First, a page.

7.5. continue to build mutual trust between communities; protect the rights of minorities and their safety while promoting their economic integration, in particular by:
7.5.1. investing in job-creation activities, especially in areas inhabited by non-majority communities;
7.5.2. continuing the integration of Kosovo Serbs in the judiciary, including in the north of Kosovo and, in general, promoting the recruitment of staff from non-majority communities in public administration and public companies, with a view to reflecting Kosovo’s ethnic diversity;
7.5.3. ensuring full and efficient implementation of the procedure to recognise diplomas issued by the University of Mitrovicë/Mitrovica;
7.5.4. ensuring the protection of all cultural heritage, with special regard to the cultural heritage of non-majority communities irrespective of the rejection of Kosovo’s membership application to the United Nations Educational, Scientific and Cultural Organization (UNESCO);
7.5.5. creating conditions for the return of displaced persons, by ensuring the effective reintegration of their property rights and facilitating their employment or the development of other income-generating activities;
7.5.6. addressing the specific challenges preventing the integration of Roma, Ashkali and Egyptians, including early school dropout, child labour and early marriage;
7.5.7. supporting inter-community dialogue, also at the level of civil society, and refraining from any public discourse that might fuel inter-community tensions;
7.5.8. supporting cross-border exchanges and dialogue on the issues of reconciliation and living together;
7.6. implement and evaluate the impact of the new anti-discrimination law;
7.7. implement and evaluate the impact of the new law on gender equality; organise or support public campaigns to raise awareness of gender-based violence, and endorse and implement the principles of the Council of Europe Convention on Preventing and Combating Violence against Women and Domestic Violence (CETS No. 210);
7.8. continue to tackle the phenomenon of foreign fighters, with an emphasis on prevention of radicalisation and the implementation of the new specific legislation on this issue; implement the National Strategy against Terrorism (2012-2017) and the Strategy for the prevention of violent extremism and radicalisation leading to terrorism (2015-2020);
7.9. address the root causes of irregular migration and organise public campaigns to dissuade people from embarking on such a course;
7.10. take resolute action against money laundering, drug trafficking, smuggling of migrants, trafficking in human beings, the arms trade and illegal possession of weapons;
7.11. continue negotiations with the Netherlands with a view to establishing the specialist chambers in the Hague, and ensure co-operation with them once they are set up.
8. The Assembly encourages the United Nations Interim Administration Mission in Kosovo (UNMIK) to increase its capacities for co-operation with INTERPOL and EUROPOL and encourages the authorities in Pristina to use the available mechanisms which are already in place.
9. The Assembly invites the Assembly of Kosovo to:
9.1. pursue its legislative programme without undue delay;
9.2. strengthen its oversight of the government;
9.3. strengthen mechanisms for consultation with civil society, particularly organisations representing women;
9.4. adopt new rules of procedure for its work, in line with European standards;
9.5. promote gender equality, and equality for LGBTQ persons, within its structures and gender mainstreaming in its functioning, enhancing the appointment of women to decision-making positions and the examination of Kosovo’s budget from a gender perspective;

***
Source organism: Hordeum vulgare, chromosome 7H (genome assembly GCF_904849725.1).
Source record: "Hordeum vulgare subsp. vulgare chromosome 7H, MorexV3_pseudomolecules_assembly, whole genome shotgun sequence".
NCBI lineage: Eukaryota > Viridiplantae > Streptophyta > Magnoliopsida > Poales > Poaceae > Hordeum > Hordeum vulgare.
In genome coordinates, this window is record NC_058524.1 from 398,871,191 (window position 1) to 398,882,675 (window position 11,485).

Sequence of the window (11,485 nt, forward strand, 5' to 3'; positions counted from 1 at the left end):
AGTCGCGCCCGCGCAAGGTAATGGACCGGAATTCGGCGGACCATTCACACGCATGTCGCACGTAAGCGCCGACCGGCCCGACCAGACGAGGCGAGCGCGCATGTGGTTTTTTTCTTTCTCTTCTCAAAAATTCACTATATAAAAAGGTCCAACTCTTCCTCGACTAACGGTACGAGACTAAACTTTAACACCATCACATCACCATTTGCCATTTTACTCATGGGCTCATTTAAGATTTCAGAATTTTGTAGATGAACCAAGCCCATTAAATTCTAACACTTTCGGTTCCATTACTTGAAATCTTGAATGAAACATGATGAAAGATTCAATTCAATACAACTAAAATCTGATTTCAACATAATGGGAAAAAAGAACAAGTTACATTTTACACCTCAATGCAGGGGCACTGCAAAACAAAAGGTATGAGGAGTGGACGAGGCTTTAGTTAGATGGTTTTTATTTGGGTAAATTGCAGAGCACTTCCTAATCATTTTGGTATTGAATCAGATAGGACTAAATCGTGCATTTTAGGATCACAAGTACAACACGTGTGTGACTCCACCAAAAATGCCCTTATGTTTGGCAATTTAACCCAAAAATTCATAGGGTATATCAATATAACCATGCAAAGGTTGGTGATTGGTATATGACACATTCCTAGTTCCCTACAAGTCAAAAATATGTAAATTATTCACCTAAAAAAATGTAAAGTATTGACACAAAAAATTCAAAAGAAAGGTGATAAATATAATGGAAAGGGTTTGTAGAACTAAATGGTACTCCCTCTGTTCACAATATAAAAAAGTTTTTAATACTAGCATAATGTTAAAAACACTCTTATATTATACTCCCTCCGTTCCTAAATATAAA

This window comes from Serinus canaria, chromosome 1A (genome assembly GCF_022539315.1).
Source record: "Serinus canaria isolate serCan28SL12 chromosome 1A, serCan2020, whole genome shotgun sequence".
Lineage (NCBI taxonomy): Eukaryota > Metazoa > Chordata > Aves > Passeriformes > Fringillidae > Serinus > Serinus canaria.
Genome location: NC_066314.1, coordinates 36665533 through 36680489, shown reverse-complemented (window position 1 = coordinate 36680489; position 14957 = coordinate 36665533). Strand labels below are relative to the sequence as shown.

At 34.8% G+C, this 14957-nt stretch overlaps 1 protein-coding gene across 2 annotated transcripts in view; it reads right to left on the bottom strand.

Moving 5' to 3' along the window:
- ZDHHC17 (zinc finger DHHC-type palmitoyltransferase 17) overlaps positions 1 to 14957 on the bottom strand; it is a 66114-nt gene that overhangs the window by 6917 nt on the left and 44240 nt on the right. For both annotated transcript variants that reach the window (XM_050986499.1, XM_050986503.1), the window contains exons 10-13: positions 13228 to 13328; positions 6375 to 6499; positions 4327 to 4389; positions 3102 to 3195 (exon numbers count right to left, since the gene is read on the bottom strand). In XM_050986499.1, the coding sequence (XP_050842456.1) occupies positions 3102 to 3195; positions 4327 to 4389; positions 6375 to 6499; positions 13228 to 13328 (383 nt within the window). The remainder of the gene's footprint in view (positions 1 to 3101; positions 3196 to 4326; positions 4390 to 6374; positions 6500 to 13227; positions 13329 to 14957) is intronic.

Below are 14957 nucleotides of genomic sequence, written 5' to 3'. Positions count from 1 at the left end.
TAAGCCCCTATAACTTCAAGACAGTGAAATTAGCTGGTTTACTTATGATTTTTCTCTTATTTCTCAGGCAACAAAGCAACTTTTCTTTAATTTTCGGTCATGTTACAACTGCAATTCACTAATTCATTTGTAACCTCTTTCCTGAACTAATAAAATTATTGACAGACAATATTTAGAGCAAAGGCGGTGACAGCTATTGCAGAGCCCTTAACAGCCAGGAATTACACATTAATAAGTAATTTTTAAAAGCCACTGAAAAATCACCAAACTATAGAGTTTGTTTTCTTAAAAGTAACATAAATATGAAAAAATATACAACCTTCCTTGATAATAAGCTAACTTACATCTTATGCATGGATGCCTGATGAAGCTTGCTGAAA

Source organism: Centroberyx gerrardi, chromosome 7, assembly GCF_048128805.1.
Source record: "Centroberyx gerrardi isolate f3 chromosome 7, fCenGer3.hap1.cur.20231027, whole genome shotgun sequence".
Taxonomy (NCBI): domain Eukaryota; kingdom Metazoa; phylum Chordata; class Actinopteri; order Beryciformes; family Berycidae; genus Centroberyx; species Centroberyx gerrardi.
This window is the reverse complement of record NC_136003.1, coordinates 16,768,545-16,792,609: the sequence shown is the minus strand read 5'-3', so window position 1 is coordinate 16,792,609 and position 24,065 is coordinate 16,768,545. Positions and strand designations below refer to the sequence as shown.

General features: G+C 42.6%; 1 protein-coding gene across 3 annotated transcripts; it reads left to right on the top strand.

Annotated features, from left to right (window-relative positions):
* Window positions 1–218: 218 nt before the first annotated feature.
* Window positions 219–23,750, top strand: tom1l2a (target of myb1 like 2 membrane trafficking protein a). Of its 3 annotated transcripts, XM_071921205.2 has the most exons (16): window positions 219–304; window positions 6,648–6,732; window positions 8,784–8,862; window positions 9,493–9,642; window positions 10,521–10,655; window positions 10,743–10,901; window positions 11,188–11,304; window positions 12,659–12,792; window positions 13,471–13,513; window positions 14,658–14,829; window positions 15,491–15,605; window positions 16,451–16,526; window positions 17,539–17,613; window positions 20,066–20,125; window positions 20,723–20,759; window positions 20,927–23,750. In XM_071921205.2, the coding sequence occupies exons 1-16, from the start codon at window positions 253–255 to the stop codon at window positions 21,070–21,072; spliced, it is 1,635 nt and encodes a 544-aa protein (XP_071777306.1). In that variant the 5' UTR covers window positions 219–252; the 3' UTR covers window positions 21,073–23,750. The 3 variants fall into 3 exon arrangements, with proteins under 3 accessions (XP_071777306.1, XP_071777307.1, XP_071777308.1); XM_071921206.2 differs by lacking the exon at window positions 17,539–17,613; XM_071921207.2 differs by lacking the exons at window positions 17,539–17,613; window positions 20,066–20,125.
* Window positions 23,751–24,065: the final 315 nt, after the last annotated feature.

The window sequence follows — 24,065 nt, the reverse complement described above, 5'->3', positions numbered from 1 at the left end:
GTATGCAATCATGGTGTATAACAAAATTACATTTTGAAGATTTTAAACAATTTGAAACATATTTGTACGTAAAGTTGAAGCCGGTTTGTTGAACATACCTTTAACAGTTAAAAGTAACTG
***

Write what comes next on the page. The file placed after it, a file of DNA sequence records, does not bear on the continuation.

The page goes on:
9.6. adopt the reform of the public administration, ensuring that recruitment and advancement are based on merit, and promoting its impartiality;
9.7. enable the proper functioning of the Ombudsperson institution, engage in a constructive dialogue with it, follow up its recommendations and ensure that it has the necessary resources to carry out its mandate.
10. The Assembly calls on the political forces that are represented in the Assembly of Kosovo to ensure that a constructive political dialogue takes place between the majority and the opposition.
11. The Assembly calls on the authorities in Belgrade and Pristina to:
11.1. continue European Union-facilitated dialogue on normalisation of relations in an open and constructive spirit, and to include women in the dialogue in accordance with United Nations Security Council Resolution 1325 on Women, Peace and Security;
11.2. step up co-operation in order to dismantle transnational criminal networks operating in the region; make progress on the issue of missing persons; and facilitate the investigation and prosecution of war crimes.
12. The Assembly recommends that the Kosovo authorities intensify dialogue and co-operation with the Council of Europe and its different bodies and institutions, notably by:
12.1. asking for the assistance of the European Commission for Democracy through Law (Venice Commission) to fully align its electoral legislation with international standards;
12.2. following up the recommendations formulated by Council of Europe monitoring bodies, inter alia those of the European Committee for the Prevention of Torture and Inhuman or Degrading Treatment or Punishment (CPT), the Group of Experts on Action against Trafficking in Human Beings (GRETA), the Advisory Committee of the Framework Convention for the Protection of National Minorities and those formulated in the context of the joint European Union/Council of Europe Project against Economic Crime in Kosovo (PECK);
12.3. co-operating fully and effectively with the wide range of Council of Europe mechanisms and projects available to Kosovo.
13. The Assembly resolves to step up dialogue with the Assembly of Kosovo and recommends that its Bureau modify the current format for co-operation with the political forces elected to the Assembly of Kosovo, with a view to inviting the Assembly of Kosovo to designate a delegation which would ensure the representation also of minority communities, in addition to the majority and the opposition.